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Evaluating OpenStack vs. VMware for private cloud

OpenStack and VMware are both viable options for hybrid and private cloud. So which one should your organization choose?

Different vendors hold different views about the future of cloud computing. Amazon Web Services, for example, believes private and hybrid clouds are only a stepping stone on the road to public cloud. But enterprise concerns around job protection, security and compliance are leading to private and, especially, hybrid cloud deployments. According to industry analyst IDC, more than 65% of enterprise IT organizations will commit to the hybrid cloud model before 2016.

But when it comes to hybrid cloud implementation, things can be less organized than some would hope. In hybrid clouds, data is transferred between public and private clouds, but the parlous state of WAN communications, especially in the U.S., makes this a problem.

Another issue with hybrid cloud implementation is choosing the right private cloud technology. Many companies use OpenStack as the core private cloud software within a hybrid environment. OpenStack sits on top of a hypervisor and consists of a complex suite of modules that provision and orchestrate the cloud. It's an open source project and most of the industry's heavy hitters, including HP, Dell, IBM and Google, are deeply involved.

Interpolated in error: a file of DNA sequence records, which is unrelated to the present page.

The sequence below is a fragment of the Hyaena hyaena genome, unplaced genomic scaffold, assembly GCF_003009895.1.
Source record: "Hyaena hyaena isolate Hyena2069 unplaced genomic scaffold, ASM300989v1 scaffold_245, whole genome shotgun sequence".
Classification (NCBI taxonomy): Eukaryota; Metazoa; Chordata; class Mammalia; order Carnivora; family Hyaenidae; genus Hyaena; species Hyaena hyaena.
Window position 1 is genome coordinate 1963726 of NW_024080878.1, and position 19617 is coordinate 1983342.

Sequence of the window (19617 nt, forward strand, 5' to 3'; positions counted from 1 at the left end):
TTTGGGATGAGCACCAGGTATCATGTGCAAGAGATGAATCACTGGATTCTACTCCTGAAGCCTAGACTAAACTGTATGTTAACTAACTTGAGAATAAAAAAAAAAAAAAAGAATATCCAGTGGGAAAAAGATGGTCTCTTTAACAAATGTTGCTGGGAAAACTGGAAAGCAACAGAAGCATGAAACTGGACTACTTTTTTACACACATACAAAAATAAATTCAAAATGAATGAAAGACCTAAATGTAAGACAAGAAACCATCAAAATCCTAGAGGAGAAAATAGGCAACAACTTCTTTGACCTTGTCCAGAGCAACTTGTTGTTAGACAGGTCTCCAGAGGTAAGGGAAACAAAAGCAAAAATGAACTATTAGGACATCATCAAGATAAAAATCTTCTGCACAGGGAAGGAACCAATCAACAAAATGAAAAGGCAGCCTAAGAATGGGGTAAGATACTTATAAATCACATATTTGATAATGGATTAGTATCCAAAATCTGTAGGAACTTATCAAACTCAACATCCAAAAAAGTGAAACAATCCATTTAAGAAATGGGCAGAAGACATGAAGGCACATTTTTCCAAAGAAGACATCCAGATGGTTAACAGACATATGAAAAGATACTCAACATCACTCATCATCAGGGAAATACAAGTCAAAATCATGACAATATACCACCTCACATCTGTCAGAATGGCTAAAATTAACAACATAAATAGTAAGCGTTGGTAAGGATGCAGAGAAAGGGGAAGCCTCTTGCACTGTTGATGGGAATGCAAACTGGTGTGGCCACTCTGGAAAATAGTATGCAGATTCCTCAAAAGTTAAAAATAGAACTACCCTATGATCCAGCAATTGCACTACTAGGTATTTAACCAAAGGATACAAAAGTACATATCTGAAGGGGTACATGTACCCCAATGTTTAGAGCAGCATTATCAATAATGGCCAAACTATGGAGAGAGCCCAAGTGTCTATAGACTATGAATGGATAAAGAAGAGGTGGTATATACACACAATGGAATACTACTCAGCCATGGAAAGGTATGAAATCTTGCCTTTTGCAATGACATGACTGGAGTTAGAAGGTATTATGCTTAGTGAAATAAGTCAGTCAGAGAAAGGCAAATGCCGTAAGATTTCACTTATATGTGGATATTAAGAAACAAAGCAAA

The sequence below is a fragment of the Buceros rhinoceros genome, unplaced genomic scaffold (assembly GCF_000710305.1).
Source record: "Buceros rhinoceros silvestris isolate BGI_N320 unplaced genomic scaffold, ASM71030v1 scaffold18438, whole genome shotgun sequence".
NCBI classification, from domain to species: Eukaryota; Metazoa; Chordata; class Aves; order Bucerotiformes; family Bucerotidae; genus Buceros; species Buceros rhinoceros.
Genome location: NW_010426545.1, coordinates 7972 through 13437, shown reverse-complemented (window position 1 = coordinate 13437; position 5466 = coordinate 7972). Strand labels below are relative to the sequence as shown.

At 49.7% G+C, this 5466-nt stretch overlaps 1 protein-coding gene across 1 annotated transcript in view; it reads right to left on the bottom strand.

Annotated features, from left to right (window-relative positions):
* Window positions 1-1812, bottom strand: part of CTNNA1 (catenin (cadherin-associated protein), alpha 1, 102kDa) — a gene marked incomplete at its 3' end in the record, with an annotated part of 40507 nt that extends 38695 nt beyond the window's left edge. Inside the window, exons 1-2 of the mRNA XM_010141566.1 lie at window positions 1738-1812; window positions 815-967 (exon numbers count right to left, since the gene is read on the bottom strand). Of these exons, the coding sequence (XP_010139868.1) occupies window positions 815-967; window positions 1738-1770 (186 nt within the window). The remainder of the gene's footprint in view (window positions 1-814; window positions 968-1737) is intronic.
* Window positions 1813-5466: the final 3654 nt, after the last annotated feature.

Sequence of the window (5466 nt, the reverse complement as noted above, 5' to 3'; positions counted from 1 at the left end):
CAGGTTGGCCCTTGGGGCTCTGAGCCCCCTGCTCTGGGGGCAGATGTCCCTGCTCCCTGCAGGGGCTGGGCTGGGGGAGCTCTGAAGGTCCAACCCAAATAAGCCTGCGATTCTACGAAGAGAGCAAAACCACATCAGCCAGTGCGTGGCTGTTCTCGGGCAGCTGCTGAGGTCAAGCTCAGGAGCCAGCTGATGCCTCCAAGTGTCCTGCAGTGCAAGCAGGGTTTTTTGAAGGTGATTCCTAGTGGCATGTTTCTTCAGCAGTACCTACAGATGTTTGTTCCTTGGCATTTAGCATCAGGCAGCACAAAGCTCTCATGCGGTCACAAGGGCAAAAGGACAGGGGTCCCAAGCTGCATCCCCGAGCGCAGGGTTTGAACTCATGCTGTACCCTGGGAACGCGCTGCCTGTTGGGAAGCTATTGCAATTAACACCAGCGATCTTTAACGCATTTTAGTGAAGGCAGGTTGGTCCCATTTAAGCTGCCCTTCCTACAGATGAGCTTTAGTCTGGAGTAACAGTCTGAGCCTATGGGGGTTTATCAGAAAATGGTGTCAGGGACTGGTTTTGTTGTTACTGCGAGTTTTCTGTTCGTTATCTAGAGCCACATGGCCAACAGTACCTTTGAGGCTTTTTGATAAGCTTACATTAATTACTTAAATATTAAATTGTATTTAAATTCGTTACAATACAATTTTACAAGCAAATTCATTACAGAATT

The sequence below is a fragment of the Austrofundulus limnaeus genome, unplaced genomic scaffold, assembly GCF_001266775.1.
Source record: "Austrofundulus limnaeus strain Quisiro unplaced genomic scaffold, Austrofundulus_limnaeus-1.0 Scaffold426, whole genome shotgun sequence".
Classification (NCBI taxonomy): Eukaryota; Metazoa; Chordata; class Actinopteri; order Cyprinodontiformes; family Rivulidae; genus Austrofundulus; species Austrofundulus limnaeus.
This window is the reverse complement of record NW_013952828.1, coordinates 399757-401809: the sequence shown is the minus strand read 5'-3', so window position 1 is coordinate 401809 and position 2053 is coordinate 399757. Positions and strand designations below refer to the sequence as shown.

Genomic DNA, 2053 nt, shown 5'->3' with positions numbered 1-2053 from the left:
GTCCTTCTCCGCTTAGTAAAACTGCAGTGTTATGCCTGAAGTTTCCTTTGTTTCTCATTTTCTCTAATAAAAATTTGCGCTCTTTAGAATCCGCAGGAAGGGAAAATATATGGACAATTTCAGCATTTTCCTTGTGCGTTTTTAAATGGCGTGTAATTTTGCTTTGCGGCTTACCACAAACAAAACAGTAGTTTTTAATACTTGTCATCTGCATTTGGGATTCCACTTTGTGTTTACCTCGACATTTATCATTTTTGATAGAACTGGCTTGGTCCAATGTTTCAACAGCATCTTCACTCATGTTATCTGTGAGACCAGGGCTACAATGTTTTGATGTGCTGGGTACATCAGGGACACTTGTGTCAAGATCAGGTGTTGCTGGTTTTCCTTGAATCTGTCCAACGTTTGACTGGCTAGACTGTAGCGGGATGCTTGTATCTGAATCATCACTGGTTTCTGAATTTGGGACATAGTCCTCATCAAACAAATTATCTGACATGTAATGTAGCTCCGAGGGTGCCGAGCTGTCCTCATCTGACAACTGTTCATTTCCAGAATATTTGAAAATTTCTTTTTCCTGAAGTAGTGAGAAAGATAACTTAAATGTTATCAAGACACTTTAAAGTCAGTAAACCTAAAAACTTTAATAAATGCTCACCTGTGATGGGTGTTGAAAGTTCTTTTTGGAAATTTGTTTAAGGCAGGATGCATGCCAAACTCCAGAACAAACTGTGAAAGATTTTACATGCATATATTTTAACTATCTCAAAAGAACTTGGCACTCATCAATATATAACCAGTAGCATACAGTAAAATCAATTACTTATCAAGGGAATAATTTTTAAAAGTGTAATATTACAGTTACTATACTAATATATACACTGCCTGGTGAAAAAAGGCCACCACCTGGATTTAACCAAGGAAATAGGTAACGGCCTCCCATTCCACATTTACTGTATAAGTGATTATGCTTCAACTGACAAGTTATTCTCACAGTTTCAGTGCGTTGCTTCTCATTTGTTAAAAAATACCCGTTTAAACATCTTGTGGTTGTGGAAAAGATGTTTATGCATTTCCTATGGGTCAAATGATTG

VMware and OpenStack integration challenges

Many VMware users have wondered how to use their current virtual server pool to create a private cloud that can communicate with a public cloud. With large investments in VMware training, licenses and processes, some organizations view any private cloud alternative to VMware as daunting. But when it comes to hybrid cloud design, a lack of clarity from VMware made life difficult.

Running OpenStack on VMware virtualized servers isn't the issue -- but we have to be careful what part of VMware we are talking about. Here, we are referring to the ESXi hypervisor. There are overlaps and interface issues with higher-level VMware technology, including vSphere and vCenter, which certain OpenStack functions match.

Another integration issue is connecting VMware vSphere-controlled local storage with OpenStack's Swift object store. Because it's block IO-oriented, VMware doesn't have a direct equivalent to Swift.

OpenStack vs. VMware in the private cloud arena

OpenStack began as cloud technology, while VMware started as a virtualization suite for the data center. Since they belong to two different generations of architecture, a direct comparison of OpenStack and VMware is difficult. Some OpenStack services align with VMware's, but it's a short list. Out of the 30+ modules accepted for the OpenStack project list, only four -- Nova for compute, Glance for image management, Neutron for networking and the Horizon dashboard module -- bear direct comparison to VMware.